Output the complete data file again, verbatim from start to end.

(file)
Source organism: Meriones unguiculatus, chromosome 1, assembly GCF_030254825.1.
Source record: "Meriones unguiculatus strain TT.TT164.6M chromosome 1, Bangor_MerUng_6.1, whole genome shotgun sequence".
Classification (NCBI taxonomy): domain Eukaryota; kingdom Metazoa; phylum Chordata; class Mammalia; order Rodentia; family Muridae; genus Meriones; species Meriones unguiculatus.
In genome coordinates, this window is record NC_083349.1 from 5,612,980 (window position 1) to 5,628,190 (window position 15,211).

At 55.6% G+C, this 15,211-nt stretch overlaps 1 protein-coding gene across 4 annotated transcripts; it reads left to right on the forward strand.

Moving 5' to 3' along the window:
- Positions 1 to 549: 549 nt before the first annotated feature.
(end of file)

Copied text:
Source organism: Meriones unguiculatus, chromosome 1, assembly GCF_030254825.1.
Source record: "Meriones unguiculatus strain TT.TT164.6M chromosome 1, Bangor_MerUng_6.1, whole genome shotgun sequence".
Classification (NCBI taxonomy): domain Eukaryota; kingdom Metazoa; phylum Chordata; class Mammalia; order Rodentia; family Muridae; genus Meriones; species Meriones unguiculatus.
In genome coordinates, this window is record NC_083349.1 from 5,612,980 (window position 1) to 5,628,190 (window position 15,211).

At 55.6% G+C, this 15,211-nt stretch overlaps 1 protein-coding gene across 4 annotated transcripts; it reads left to right on the forward strand.

Moving 5' to 3' along the window:
- Positions 1 to 549: 549 nt before the first annotated feature.